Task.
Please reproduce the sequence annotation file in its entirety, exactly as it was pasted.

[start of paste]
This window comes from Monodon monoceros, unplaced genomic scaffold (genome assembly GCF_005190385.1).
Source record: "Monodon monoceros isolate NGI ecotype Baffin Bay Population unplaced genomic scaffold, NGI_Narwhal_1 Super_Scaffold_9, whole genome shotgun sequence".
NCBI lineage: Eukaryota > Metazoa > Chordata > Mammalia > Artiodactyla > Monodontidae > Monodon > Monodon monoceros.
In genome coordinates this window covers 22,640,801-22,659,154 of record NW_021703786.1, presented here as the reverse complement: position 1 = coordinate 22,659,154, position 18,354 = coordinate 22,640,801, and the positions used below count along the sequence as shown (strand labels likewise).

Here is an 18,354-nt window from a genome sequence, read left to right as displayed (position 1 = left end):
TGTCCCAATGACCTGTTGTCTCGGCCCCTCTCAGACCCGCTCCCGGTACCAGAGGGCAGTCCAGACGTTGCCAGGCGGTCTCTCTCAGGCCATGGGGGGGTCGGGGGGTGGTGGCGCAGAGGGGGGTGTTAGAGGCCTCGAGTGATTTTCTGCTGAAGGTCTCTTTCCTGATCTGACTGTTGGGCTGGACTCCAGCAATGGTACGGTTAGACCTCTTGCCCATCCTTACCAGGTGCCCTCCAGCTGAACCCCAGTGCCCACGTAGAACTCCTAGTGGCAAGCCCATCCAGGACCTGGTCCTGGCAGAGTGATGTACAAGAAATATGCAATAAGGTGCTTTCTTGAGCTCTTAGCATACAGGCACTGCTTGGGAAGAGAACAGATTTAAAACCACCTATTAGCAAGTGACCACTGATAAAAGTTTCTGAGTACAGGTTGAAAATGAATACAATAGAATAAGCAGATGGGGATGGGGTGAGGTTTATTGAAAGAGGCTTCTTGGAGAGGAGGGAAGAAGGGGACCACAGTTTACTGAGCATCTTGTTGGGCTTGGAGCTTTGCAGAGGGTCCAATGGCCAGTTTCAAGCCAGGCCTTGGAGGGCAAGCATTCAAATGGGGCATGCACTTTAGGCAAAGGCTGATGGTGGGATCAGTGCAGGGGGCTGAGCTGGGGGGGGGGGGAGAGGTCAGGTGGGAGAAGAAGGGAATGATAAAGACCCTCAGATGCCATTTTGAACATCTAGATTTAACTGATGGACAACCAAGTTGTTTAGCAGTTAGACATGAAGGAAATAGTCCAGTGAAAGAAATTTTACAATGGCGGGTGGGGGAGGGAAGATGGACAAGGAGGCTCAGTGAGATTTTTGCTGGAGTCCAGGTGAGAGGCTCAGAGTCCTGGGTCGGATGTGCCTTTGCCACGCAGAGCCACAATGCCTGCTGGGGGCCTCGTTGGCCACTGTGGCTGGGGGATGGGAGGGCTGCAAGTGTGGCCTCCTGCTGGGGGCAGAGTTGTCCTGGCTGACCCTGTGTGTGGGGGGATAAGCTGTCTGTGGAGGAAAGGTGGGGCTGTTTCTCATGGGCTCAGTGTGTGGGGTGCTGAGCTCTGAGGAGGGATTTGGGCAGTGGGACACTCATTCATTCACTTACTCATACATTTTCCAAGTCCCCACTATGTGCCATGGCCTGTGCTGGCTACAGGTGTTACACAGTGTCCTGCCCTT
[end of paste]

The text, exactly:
This window comes from Monodon monoceros, unplaced genomic scaffold (genome assembly GCF_005190385.1).
Source record: "Monodon monoceros isolate NGI ecotype Baffin Bay Population unplaced genomic scaffold, NGI_Narwhal_1 Super_Scaffold_9, whole genome shotgun sequence".
NCBI lineage: Eukaryota > Metazoa > Chordata > Mammalia > Artiodactyla > Monodontidae > Monodon > Monodon monoceros.
In genome coordinates this window covers 22,640,801-22,659,154 of record NW_021703786.1, presented here as the reverse complement: position 1 = coordinate 22,659,154, position 18,354 = coordinate 22,640,801, and the positions used below count along the sequence as shown (strand labels likewise).

Here is an 18,354-nt window from a genome sequence, read left to right as displayed (position 1 = left end):
TGTCCCAATGACCTGTTGTCTCGGCCCCTCTCAGACCCGCTCCCGGTACCAGAGGGCAGTCCAGACGTTGCCAGGCGGTCTCTCTCAGGCCATGGGGGGGTCGGGGGGTGGTGGCGCAGAGGGGGGTGTTAGAGGCCTCGAGTGATTTTCTGCTGAAGGTCTCTTTCCTGATCTGACTGTTGGGCTGGACTCCAGCAATGGTACGGTTAGACCTCTTGCCCATCCTTACCAGGTGCCCTCCAGCTGAACCCCAGTGCCCACGTAGAACTCCTAGTGGCAAGCCCATCCAGGACCTGGTCCTGGCAGAGTGATGTACAAGAAATATGCAATAAGGTGCTTTCTTGAGCTCTTAGCATACAGGCACTGCTTGGGAAGAGAACAGATTTAAAACCACCTATTAGCAAGTGACCACTGATAAAAGTTTCTGAGTACAGGTTGAAAATGAATACAATAGAATAAGCAGATGGGGATGGGGTGAGGTTTATTGAAAGAGGCTTCTTGGAGAGGAGGGAAGAAGGGGACCACAGTTTACTGAGCATCTTGTTGGGCTTGGAGCTTTGCAGAGGGTCCAATGGCCAGTTTCAAGCCAGGCCTTGGAGGGCAAGCATTCAAATGGGGCATGCACTTTAGGCAAAGGCTGATGGTGGGATCAGTGCAGGGGGCTGAGCTGGGGGGGGGGGGAGAGGTCAGGTGGGAGAAGAAGGGAATGATAAAGACCCTCAGATGCCATTTTGAACATCTAGATTTAACTGATGGACAACCAAGTTGTTTAGCAGTTAGACATGAAGGAAATAGTCCAGTGAAAGAAATTTTACAATGGCGGGTGGGGGAGGGAAGATGGACAAGGAGGCTCAGTGAGATTTTTGCTGGAGTCCAGGTGAGAGGCTCAGAGTCCTGGGTCGGATGTGCCTTTGCCACGCAGAGCCACAATGCCTGCTGGGGGCCTCGTTGGCCACTGTGGCTGGGGGATGGGAGGGCTGCAAGTGTGGCCTCCTGCTGGGGGCAGAGTTGTCCTGGCTGACCCTGTGTGTGGGGGGATAAGCTGTCTGTGGAGGAAAGGTGGGGCTGTTTCTCATGGGCTCAGTGTGTGGGGTGCTGAGCTCTGAGGAGGGATTTGGGCAGTGGGACACTCATTCATTCACTTACTCATACATTTTCCAAGTCCCCACTATGTGCCATGGCCTGTGCTGGCTACAGGTGTTACACAGTGTCCTGCCCTT